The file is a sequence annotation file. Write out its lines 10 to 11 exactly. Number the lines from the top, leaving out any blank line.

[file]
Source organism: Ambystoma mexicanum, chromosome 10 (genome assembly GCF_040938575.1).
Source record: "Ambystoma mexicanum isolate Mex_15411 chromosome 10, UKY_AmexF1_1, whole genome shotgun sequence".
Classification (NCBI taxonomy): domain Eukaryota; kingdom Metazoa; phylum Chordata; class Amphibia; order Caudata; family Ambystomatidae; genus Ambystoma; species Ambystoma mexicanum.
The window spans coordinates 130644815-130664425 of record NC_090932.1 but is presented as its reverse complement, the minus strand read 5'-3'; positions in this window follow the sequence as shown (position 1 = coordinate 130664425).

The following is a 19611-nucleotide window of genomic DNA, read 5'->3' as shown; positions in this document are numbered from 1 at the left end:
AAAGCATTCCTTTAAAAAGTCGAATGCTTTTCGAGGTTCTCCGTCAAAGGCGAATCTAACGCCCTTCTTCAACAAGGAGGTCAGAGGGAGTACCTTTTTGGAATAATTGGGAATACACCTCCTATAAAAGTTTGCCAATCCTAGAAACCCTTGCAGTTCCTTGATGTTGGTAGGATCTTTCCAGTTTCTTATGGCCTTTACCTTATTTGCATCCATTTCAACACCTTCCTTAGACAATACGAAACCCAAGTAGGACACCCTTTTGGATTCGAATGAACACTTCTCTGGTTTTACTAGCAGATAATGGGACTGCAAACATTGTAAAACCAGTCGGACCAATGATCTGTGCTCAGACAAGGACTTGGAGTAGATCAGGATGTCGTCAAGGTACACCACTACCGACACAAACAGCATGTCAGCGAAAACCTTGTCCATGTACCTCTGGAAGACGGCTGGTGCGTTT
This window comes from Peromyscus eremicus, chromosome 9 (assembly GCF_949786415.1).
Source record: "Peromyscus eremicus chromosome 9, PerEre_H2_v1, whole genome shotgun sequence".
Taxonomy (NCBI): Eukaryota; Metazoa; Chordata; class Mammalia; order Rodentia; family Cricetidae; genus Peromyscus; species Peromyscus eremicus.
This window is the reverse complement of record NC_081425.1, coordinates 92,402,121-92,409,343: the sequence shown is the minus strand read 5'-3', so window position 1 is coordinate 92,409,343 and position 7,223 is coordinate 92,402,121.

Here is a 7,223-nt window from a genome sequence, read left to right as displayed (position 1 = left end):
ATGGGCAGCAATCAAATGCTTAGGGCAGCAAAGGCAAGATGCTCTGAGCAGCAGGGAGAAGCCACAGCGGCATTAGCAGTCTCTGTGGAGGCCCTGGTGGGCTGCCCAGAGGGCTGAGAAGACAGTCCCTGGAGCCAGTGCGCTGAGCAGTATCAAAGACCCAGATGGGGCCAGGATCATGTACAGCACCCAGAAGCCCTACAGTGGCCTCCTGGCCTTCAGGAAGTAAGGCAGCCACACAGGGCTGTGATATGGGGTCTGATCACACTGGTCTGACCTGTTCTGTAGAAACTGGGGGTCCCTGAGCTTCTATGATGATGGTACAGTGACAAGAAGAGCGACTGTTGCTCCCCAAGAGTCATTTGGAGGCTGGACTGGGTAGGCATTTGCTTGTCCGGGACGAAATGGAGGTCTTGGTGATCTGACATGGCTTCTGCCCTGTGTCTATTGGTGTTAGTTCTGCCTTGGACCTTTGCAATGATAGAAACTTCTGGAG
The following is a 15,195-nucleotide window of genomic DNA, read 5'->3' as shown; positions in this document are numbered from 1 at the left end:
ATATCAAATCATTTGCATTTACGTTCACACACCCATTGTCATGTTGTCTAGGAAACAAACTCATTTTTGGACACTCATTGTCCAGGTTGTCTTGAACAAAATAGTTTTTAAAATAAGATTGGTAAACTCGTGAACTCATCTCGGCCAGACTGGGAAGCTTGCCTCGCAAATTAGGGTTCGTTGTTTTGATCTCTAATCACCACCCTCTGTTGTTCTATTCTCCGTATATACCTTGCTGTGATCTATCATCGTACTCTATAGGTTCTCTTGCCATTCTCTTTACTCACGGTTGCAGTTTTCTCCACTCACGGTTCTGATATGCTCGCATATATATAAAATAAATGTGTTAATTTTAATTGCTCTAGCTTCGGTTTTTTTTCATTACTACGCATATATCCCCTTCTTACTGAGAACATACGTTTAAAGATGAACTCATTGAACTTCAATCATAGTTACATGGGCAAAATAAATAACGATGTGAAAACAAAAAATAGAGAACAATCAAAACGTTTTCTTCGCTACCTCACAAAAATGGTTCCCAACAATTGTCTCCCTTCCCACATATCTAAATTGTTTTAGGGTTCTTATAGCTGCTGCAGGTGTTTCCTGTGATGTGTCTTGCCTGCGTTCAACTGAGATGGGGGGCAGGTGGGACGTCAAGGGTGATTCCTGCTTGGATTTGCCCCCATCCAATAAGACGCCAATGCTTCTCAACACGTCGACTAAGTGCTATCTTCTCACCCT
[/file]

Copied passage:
This window is the reverse complement of record NC_081425.1, coordinates 92,402,121-92,409,343: the sequence shown is the minus strand read 5'-3', so window position 1 is coordinate 92,409,343 and position 7,223 is coordinate 92,402,121.

Here is a 7,223-nt window from a genome sequence, read left to right as displayed (position 1 = left end):